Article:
Thursday, 5 December 2013

Mum's running tips

Just because you've had kids, doesn't mean you can't run. Quite the opposite - it's a reason to run... run away from the family for a little while. Haha.
Though as far as creating "me time", running is not always the best way. For example, before Berlin marathon, I said to Lachlan  "maybe I'll try to run 5 hours rather than under 3, then I'll get more time to myself." Of course, I didn't do that, I wanted to try to try fast. (Maybe that's why my mum also does ironman? That's a lot of time racing, and even more time training!)

However, apart from making you time pressed, those little darlings cause other issues for your running.

If you are a mum or are new to running, here are a few tips to get you started. No more excuses!

Needing to go
Did you run through your pregnancy? I ran the day I went into labour and then started back again one week after my son was born. (I learnt my lesson from that mistake - next time I'm going to adopt the Chinese tradition of one month of confinement. Why did I think I needed to get back out there so soon, when I could have used a new baby as an excuse to watch DVDs?)
Even if you didn't run throughout your pregnancy, your pelvic floor muscles will never be the same again. Two tips: go to the bathroom as many times as you have the opportunity before any run or race, and when on a training run, never be ashamed to tell your running partner you need a bathroom break. Plan your runs to go past toilets, and if you are planning on a long run, tuck a little toilet paper under your shoelaces.

Also, if you are really concerned wear dark coloured shorts. They will hide any accidents.
6 months pregnant hauling myself up the Great Wall of China. No excuses not to exercise ladies!

Wear two sportsbras  
Late in my pregnancy, and while I was nursing, I wore two sports bras. It helps to support the girls.  Nobody will notice, and you will be more comfortable.
Also, plan your runs around your nursing times. For example, when I lived in Shanghai, I had to do my run early in the morning before my husband went to work. I used to wake up, pump (that was when I had the best milk supply so I got a lot in a short time) then go straight for my run.
That way, my husband got time with my son, he had milk on hand if need (though usually I was able to freeze this) and I was a lot more comfortable.
This post-race photo was taken right after the first race I did after Henry was born. It was an Olympic distance triathlon in Morganshan in China. Henry was 9 months old and it was Mothers Day. I was still nursing! He didn't seem to mind.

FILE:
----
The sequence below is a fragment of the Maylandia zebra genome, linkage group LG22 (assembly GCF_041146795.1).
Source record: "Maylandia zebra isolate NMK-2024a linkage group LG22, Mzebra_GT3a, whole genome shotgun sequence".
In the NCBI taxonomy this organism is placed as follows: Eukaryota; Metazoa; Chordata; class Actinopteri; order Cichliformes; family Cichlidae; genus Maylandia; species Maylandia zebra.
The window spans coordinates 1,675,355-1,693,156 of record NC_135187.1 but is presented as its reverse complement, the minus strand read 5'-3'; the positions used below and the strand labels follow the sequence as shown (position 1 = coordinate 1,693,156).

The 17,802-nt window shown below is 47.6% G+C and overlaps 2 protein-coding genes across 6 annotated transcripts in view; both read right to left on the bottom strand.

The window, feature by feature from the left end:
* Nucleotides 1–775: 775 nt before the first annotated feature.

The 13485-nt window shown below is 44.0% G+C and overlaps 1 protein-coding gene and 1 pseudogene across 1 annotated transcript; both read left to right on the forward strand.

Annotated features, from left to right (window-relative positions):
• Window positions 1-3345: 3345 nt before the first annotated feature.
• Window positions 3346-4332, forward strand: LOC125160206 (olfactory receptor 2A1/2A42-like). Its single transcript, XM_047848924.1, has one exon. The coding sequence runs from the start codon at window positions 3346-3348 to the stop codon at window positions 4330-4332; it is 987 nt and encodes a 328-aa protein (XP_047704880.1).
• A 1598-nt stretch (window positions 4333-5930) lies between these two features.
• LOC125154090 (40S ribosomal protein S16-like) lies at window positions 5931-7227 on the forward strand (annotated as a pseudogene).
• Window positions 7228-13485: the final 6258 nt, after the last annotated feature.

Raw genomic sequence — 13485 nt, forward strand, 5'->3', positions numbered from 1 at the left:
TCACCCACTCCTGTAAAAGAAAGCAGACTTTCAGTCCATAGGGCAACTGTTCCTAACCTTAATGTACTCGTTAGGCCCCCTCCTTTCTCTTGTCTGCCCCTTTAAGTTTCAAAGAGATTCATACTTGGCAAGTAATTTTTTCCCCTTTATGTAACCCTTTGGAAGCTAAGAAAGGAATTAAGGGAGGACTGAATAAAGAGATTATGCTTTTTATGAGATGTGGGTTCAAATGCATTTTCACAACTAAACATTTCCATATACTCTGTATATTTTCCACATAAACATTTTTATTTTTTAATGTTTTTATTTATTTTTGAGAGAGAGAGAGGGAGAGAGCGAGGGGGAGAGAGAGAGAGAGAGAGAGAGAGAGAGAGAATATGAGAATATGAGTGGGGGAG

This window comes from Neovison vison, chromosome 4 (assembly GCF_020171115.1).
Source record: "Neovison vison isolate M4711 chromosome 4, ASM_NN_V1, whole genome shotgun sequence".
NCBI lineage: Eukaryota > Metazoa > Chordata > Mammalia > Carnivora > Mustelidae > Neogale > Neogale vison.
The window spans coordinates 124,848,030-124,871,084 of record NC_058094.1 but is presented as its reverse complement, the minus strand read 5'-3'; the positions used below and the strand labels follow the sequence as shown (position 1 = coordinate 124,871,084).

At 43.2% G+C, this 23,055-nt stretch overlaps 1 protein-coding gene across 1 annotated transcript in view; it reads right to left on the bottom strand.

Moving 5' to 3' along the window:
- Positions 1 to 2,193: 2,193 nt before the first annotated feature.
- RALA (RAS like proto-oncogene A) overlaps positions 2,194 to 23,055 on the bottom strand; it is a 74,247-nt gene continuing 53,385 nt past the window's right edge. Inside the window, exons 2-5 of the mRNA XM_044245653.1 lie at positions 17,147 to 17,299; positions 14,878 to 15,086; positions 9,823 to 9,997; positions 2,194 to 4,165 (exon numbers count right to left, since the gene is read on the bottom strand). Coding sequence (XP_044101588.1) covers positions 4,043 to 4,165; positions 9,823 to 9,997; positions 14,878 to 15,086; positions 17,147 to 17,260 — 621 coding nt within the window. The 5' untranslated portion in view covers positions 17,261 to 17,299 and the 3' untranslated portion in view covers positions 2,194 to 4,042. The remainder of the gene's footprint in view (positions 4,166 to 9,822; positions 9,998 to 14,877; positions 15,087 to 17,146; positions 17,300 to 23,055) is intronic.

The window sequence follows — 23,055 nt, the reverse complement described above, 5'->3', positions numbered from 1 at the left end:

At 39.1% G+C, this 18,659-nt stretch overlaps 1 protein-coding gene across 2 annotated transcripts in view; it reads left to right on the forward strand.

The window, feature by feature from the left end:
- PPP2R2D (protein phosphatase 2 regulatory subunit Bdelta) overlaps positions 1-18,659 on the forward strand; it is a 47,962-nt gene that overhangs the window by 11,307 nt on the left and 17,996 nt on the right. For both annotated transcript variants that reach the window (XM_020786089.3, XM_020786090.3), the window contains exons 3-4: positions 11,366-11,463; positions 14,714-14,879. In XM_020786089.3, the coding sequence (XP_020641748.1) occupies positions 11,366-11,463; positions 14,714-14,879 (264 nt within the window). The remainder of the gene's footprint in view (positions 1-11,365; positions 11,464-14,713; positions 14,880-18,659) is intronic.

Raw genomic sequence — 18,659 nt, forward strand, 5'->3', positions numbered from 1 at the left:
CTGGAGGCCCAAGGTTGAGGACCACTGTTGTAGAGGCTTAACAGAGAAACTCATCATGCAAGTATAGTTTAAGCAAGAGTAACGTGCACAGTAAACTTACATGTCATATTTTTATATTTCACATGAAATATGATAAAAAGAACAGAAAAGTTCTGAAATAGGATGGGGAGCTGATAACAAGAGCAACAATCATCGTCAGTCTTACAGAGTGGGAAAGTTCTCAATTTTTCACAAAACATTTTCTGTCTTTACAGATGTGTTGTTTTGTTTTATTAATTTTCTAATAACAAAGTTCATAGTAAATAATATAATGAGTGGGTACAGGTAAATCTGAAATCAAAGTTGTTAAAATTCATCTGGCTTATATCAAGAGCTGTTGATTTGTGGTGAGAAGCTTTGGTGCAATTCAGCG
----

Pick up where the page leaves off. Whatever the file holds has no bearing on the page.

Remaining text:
Be selfish
Before Henry was born, a good (male) friend gave me some advice. He said, "Lady Jane" (a very nice nickname he had given me), "make sure that during this time - while you are pregnant, Lachlan looks after you, and make sure that it's all about you. This is the last time in your life it will be about you. As soon as that baby comes, it will be all about him".
My mate Gav was so right.
And so ladies, if exercising means that you have to bully your husband / friend / helper / carer / random stranger in the street, in order to get some much deserved time to exercise, DO IT. You deserve it; You deserve to be fit and healthy, and to have that great endorphin rush. You will be a better mother for it. It's not selfish to look after yourself. It's in everyone's best interests!

Be creative
Of course, it is not always possible to find someone to watch the kid / kids so you can go off on a run. However, there are other ways to still get in some kind of workout, even with a kid in tow.
When Henry was small, I used to put him in the Jolly Jumper and do my Nike training app. He thought it was hilarious watching me run round and round in circles around our living room. And he loved the Jumper. I also used him as a "training aid". He was not only useful in lieu of handweights (up until a certain point anyway), but he was the world's best motivation for not collapsing while doing plank.
And he used to love it. It cracked him up every time.
Henry is having a great time - look at the smile on his face (I'm trying to smile, but it looks more like I'm gritting my teeth.) Just don't drip sweat on the baby!
This photo makes it look as if Henry and I were parachuting. Not so. I put him in the ergo baby carrier and went for a walk in the soft-sand. It was hard work. 
Enlist the support of other mums
Instead of meeting your mum friends for a latte and muffin (bad) meet up for a brisk walk in the park (good).
Better still, join a group or class specifically for mums. Lots of these allow you to take your baby along - for example parent and child yoga.
Your best option, if you can, is to find some child care for an hour or so, and join a group exercise class, that is specifically desgned for mums.
My favourite is Mums on the Run in Melbourne. Ironman athlete, Personal Trainer and single mum Alice McClure is the coach. What I love about Mums on the Run, and similar groups, is that it's a really supportive environment where mums can get together to do something positive for themselves, but who nonetheless understand the sacrifices that we all make juggling motherhood / careers / life generally.
Joining a group like Alice's is not only more fun, it's also more motivating, and because you will work a little harder than you would on your own, you'll burn more calories. When you've got limited time and energy, that's always a bonus in my book.
Mums on the Run - Melbourne track session. Go ladies!
OMG! Check out that mum. It's Alice and her baby Grace. Proof that your excuse is not good enough. If Alice, who is a single mum can do it, you have no excuse. Get off your butt now!

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